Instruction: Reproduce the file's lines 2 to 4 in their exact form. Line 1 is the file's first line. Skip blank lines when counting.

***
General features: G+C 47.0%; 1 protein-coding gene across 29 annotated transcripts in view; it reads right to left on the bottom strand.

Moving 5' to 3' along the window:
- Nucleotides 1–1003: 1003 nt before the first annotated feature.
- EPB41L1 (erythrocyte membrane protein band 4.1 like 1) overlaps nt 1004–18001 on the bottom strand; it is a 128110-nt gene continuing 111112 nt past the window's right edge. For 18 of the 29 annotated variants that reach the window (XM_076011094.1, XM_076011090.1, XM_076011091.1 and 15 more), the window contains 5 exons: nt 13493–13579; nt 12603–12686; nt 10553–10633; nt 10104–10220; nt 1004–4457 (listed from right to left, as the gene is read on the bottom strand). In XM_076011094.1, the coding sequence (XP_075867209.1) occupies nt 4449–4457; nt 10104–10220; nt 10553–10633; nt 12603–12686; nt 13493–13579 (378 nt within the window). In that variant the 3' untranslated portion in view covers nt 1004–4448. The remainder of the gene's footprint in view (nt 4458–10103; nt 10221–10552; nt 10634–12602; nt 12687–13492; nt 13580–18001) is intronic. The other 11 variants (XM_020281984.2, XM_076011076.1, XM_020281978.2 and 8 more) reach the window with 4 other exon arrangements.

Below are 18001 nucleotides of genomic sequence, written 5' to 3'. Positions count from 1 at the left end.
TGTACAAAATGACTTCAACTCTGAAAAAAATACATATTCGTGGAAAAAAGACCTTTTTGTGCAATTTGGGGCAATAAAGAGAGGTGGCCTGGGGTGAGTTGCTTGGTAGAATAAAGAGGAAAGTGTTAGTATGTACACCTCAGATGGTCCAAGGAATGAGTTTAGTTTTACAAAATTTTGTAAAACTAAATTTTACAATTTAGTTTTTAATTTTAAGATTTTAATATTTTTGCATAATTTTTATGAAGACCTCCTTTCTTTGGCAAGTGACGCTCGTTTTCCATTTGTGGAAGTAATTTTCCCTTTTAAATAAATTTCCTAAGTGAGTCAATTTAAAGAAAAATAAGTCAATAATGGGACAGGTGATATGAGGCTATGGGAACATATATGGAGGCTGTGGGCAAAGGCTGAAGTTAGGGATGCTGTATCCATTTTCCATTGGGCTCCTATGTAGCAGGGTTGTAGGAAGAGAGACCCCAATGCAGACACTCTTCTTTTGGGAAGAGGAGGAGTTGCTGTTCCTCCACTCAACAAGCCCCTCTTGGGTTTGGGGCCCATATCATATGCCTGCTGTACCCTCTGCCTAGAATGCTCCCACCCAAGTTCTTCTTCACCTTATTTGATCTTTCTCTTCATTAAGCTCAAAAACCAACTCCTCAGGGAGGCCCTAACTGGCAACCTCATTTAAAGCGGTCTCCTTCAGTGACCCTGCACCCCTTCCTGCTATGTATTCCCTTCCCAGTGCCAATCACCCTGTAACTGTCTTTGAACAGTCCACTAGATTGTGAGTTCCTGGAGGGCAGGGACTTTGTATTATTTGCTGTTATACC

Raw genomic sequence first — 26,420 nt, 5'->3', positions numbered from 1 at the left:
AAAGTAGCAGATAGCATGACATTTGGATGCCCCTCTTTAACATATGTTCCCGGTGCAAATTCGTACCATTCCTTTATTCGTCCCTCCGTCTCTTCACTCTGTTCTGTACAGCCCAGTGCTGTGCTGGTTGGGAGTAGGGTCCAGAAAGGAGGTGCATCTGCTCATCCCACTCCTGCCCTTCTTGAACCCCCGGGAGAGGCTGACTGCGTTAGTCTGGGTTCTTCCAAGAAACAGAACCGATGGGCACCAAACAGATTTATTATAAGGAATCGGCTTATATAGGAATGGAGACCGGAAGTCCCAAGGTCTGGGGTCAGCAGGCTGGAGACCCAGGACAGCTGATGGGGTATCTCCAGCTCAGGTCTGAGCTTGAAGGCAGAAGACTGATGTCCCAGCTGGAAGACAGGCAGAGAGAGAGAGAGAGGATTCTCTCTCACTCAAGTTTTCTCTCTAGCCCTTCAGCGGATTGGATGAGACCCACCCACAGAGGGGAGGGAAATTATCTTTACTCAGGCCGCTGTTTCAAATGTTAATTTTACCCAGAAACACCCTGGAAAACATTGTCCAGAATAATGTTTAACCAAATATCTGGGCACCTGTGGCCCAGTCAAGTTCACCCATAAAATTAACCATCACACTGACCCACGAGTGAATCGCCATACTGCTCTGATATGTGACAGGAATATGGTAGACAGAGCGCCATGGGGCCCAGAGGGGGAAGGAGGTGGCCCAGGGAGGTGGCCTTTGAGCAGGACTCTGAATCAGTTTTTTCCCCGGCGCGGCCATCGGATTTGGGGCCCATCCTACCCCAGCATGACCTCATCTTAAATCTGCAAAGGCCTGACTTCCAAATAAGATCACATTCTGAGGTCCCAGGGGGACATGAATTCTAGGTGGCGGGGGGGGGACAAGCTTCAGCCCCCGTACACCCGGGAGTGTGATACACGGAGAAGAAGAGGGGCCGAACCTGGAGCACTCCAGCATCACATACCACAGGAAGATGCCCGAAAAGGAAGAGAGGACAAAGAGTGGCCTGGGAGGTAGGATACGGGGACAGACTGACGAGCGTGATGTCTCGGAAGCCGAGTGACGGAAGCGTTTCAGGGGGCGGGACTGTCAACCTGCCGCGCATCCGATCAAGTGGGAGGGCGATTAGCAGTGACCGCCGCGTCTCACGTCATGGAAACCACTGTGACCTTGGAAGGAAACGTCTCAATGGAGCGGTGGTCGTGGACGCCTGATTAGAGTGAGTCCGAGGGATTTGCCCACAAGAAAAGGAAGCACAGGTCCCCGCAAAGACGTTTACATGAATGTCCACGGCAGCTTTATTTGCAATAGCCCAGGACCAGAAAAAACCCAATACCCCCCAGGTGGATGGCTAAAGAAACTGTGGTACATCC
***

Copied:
Moving 5' to 3' along the window:
- Nucleotides 1–1003: 1003 nt before the first annotated feature.
- EPB41L1 (erythrocyte membrane protein band 4.1 like 1) overlaps nt 1004–18001 on the bottom strand; it is a 128110-nt gene continuing 111112 nt past the window's right edge. For 18 of the 29 annotated variants that reach the window (XM_076011094.1, XM_076011090.1, XM_076011091.1 and 15 more), the window contains 5 exons: nt 13493–13579; nt 12603–12686; nt 10553–10633; nt 10104–10220; nt 1004–4457 (listed from right to left, as the gene is read on the bottom strand). In XM_076011094.1, the coding sequence (XP_075867209.1) occupies nt 4449–4457; nt 10104–10220; nt 10553–10633; nt 12603–12686; nt 13493–13579 (378 nt within the window). In that variant the 3' untranslated portion in view covers nt 1004–4448. The remainder of the gene's footprint in view (nt 4458–10103; nt 10221–10552; nt 10634–12602; nt 12687–13492; nt 13580–18001) is intronic. The other 11 variants (XM_020281984.2, XM_076011076.1, XM_020281978.2 and 8 more) reach the window with 4 other exon arrangements.